Resistance bands makes deadlifting a bit safer as it’s very easy to slowly increase or decrease the resistance. Even during the exercise, if you’re having doubts, you can simply adjust your grip to change up the level of resistance.

Resistance bands will also create maximum resistance at the top of the movement, when you’re in an upright position. This is because the band is pulled tightest at this time. This is actually different from a regular deadlift with a barbell, where the most influential moment is towards the start, as you are attempting to lift the weight off the ground.

As a result, deadlifts with resistance bands avoid this big requirement for the initial push.

Deadlift Variation

If you’re currently getting a bit bored with your existing workout routine, or hitting a strength training plateau, using exercise variations and alternatives can help you get back on track.

Although resistance band deadlifts might be seen as easier than using free weights, the way force is applied to the movement means it will challenge your body differently.

Unlike a traditional deadlift, the start is easier as less resistance is applied, but this increases as you reach the top position.

Unilateral Deadlift Variations

Unilateral deadlift variations, such as the fulcrum deadlift or b-stance deadlifts, can also be great ways to mix up a workout routine. These sorts of variations will focus on core strength and help to improve stability during the hip hinge.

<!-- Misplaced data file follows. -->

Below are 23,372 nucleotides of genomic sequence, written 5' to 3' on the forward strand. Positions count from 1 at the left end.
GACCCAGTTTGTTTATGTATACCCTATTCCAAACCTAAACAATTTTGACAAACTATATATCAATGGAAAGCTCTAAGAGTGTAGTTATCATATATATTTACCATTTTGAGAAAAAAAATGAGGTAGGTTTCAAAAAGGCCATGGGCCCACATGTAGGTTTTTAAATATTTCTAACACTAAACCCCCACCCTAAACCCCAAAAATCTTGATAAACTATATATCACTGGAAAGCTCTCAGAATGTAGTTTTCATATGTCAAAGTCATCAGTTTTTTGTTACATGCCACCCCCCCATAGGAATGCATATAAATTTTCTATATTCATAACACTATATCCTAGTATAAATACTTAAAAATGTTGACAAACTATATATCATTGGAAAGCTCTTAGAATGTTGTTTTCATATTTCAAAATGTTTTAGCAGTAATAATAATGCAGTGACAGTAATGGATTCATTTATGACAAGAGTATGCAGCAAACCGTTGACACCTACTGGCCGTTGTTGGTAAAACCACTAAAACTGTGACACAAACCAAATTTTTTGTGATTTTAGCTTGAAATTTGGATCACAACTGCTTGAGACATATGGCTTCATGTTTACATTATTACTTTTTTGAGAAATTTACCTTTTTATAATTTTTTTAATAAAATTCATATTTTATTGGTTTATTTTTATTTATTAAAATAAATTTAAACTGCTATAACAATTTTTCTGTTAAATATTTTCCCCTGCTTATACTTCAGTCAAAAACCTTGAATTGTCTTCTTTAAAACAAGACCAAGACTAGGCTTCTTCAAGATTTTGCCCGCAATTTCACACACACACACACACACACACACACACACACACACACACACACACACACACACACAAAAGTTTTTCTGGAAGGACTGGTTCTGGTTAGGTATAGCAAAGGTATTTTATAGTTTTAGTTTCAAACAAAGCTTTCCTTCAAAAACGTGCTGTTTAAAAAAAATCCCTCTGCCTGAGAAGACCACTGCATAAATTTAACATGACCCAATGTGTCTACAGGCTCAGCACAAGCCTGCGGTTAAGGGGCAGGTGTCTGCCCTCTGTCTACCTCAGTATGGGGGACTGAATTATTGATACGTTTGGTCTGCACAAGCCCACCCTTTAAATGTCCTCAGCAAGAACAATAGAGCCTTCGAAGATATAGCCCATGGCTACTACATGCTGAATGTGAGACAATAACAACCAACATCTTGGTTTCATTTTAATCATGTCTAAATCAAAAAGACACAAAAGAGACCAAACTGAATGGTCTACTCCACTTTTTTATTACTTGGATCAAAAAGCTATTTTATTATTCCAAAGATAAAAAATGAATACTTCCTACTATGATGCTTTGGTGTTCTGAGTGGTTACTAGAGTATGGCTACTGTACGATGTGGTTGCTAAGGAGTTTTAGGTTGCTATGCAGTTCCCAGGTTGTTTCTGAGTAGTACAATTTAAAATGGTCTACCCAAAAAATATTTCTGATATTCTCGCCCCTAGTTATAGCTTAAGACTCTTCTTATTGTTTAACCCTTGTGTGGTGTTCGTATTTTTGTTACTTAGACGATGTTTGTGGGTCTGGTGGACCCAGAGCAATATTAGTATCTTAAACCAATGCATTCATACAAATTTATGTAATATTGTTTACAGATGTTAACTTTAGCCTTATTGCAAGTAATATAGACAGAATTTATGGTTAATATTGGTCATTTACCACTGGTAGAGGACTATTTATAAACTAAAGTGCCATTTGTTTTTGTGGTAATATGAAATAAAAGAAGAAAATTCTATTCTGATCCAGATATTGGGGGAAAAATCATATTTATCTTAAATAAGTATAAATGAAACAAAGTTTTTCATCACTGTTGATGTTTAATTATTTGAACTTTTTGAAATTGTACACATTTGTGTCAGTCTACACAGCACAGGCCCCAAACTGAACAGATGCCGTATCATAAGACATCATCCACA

Difference Between Banded Deadlifts and Resistance Band Deadlifts

It’s worth noting the difference between what is often referred to as “banded deadlifts” and using resistance bands for deadlifts.

Banded deadlifts describes the use of additional resistance bands (usually very heavy duty bands) on your barbell during a traditional deadlift. The bands create extra resistance and many find it helps improve their form.

This is opposed to doing deadlifts with resistance bands, whereby the bands are a replacement for barbell and plates.

Tips for Buying Resistance Bands for Deadlifts

When it comes to buying resistance bands for deadlifts, you really want to invest in heavy duty bands. Most people will be able to pull more weight from the deadlift position, than say, during a bicep curl, so you may surprise yourself with what resistance feels like a test for your muscles.

Lots of brands will sell multiple bands in a set, giving you various levels of resistance, which is ideal.

The grip on resistance bands is really important, and you may find a plain rubber band difficult to hold. In this instance, you might want to opt for ones with a built-in handle. This simply makes the grip easier if that’s something holding you back.


Can You Deadlift with Resistance Bands?

Yes, you can certainly deadlift with resistance bands. You may find it is harder to progressively overload the muscles with bands compared to barbells and dumbbells, but that doesn’t mean they can’t be effective in workout routines.

Are Deadlifts with Bands Easier Than Free Weights?

It really depends how heavy the free weights you are using are. Most resistance bands don’t go up to really high levels of resistance so if you usually lift heavy weights, then bands will likely feel easier.

Bottom Line

Resistance band deadlifts are a powerful exercise that can help you build strength and tone your lower body.

By adding a resistance band to your deadlift, you’ll increase the resistance, improve your stability, and target your muscles effectively, making them a versatile exercise that can be customized to your fitness level and goals.

Especially if you’re traveling, packing a resistance band will allow you to do more than just bodyweight exercises.

Related Articles:

Dumbbell Sumo Deadlift – Muscles Worked and Benefits

How to Do the In and Out Abs Exercise

Dumbbell Leg Extension Benefits